Drought, energy company among special session topics

By Noel Lyn Smith
Navajo Times

WINDOW ROCK, July 4, 2013

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In a close decision, Navajo lawmakers voted down a bill calling for the removal of Navajo Nation Attorney General Harrison Tsosie.

Tsosie, who was appointed the tribe's top lawyer in 2011, was facing removal from office by legislation that was considered at the June 29 special session of the Navajo Nation Council.

Dwight Witherspoon (Forest Lake/Hardrock/K’ts'’’l’/Piñon/Whippoorwill) sponsored the bill and acknowledged Tsosie as he sat inside the Council chamber to listen to the debate.

Witherspoon reminded delegates that the attorney general and deputy attorney general serve at the pleasure of the Council and can be removed by the legislative body.

"I did make a decision that I believe is in the best interest of the Navajo Nation to get new counsel and we have multiple reasons why and to assert those multiple reasons in an open public forum, I believe is not appropriate," Witherspoon said then requested an executive session.

After spending more than an hour in executive session, the Council voted 6 in favor and 7 opposed.

Energy company

Prior to taking action on the special session's pieces of legislation, delegates heard a report on the Navajo Transitional Energy Company LLC, which is overseeing the tribe's interest in purchasing Navajo Mine.

This may have been the delegates' first introduction to the members and officers of the NTEC management committee.

Those members are: Chairman Steven E. Gundersen, Vice Chairman Timothy McLaughlin, Secretary Peter Denetclaw Jr., Treasurer Steve Grey as well as Grant R. Wood, Peter E. Jenkins and Richard Passamaneck.

John W. Grubb is serving as NTEC's acting management executive.




Gundersen mentioned that the anticipated closing date for the mine purchase was moved from July 1 to Oct. 1 due to continuing discussions surrounding the retrofitting of the Four Corners Power Plant.

Danny Simpson (Becenti/Crownpoint/Huerfano/Lake Valley/Nageezi/Nahodishgish/Tsé '’’'áh’/Whiterock) asked if the due diligence report that was authorized in April was completed because it sounded like NTEC was in the process of purchasing Navajo Mine.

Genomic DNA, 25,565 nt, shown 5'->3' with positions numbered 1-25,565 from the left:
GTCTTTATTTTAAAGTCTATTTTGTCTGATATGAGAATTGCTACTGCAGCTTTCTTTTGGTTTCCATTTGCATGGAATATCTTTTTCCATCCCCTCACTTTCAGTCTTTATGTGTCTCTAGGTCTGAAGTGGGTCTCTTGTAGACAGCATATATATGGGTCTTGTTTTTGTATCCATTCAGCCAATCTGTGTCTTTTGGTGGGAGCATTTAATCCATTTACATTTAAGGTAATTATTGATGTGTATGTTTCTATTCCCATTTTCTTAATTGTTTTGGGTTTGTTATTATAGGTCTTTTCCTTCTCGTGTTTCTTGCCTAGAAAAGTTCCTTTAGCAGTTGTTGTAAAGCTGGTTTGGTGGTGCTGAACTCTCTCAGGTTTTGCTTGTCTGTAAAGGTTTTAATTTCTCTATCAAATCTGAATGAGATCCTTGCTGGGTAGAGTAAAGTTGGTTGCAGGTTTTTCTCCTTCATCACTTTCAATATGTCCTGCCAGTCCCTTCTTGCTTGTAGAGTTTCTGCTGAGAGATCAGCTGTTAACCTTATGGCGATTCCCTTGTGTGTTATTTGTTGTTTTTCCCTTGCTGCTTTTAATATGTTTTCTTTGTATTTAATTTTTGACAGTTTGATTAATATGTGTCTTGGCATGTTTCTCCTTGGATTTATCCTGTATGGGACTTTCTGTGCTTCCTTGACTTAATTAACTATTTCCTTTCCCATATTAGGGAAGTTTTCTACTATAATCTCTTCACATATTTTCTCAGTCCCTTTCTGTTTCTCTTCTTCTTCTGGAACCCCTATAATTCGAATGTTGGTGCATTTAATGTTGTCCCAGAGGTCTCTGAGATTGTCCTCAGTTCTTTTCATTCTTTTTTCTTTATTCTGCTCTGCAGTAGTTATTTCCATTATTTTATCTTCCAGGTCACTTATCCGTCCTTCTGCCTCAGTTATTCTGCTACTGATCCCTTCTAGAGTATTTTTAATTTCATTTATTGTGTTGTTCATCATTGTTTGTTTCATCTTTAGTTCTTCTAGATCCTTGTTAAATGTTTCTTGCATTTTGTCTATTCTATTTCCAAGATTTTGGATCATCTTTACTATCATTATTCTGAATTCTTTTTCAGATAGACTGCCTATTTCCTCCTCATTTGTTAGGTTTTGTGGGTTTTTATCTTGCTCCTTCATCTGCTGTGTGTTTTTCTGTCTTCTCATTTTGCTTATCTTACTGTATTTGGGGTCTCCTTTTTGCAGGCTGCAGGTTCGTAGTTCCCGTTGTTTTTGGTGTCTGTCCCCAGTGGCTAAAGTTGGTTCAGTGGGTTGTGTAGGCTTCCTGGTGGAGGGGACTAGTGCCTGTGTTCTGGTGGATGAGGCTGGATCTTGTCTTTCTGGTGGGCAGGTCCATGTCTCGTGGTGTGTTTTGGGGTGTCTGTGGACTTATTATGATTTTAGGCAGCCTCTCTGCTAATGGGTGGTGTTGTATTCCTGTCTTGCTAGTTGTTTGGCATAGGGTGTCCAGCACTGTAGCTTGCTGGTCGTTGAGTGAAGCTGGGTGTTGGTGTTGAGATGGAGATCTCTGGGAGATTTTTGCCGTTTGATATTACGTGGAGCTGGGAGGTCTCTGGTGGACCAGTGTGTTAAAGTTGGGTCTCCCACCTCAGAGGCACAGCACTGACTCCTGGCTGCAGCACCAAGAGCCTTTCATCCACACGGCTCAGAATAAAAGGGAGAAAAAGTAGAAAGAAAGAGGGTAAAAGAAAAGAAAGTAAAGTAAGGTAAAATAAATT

Gunderson said the report was completed and it would be submitted to the Navajo Nation Department of Justice then provided to the Council.

Drought's impact on livestock

In other action, Mel Begay (Bahastl'ah/Coyote Canyon/Mexican Springs/Naschitti/Tohatchi) successfully added a bill to the agenda as emergency legislation to request $3 million in supplemental funding from the Minimum Fund balance for the Unreserved, Undesignated Fund balance.

The money would be allocated to the Navajo Nation Department of Water Resources to repair, construct and rehabilitate livestock earthen dams, windmills, storage tanks, waterlines and water wells.

The Council also approved a request from Alton Joe Shepherd (Cornfields/Ganado/Jeddito/Kin Dah Lich’’/Steamboat) to add $1.1 million in supplemental funding to address the feral horses issue.

As of June 27, the UUFB is at $14.1 million but tribal law prohibits the Council from making supplemental appropriations until projected revenues are met and the UUFB has a minimum balance equal to 10 percent of the prior fiscal year's budget.

In this case, that would be $17.3 million since the 2012 budget was $173 million.

It is now waiting for President Ben Shelly's consideration and action to veto or to concur with the Council's decision.

On Monday, Shelly declared a state of emergency for tribal lands because of the drought and its impact on the Navajo people and livestock.

"We recognize that much of our land is dry, our wells aren't producing water like they have in the past, and now we must do what we can to help our people who are suffering in these dry conditions," Shelly said.

The president also signed memorandum directing all executive branch divisions to formulate plans to assist in drought relief.

In a separate legislation, the Council approved $846,000 in supplemental funding from the UUFB to pay the stipends for district grazing committee members, the Eastern Navajo Land Board, and members of the tribe's farm boards to attend chapter planning meetings and regular chapter meetings.

The special session saw passage of issuing a $155 million bond to raise money for needed economic development projects on the reservation.

The Council approved an exemption for the Navajo Nation Oil and Gas Company from the tribe's fuel excise tax and redirecting that revenue to fund the construction of a convenience store and gas station near Twin Arrows Navajo Casino Resort as well as other areas on the Navajo Nation.

They appointed Deborah Cayedito as the Fort Defiance Agency Council representative to the Navajo Nation Government Development Commission.

Contact Noel Lyn Smith at 928-871-1139 or nsmith@navajotimes.com.

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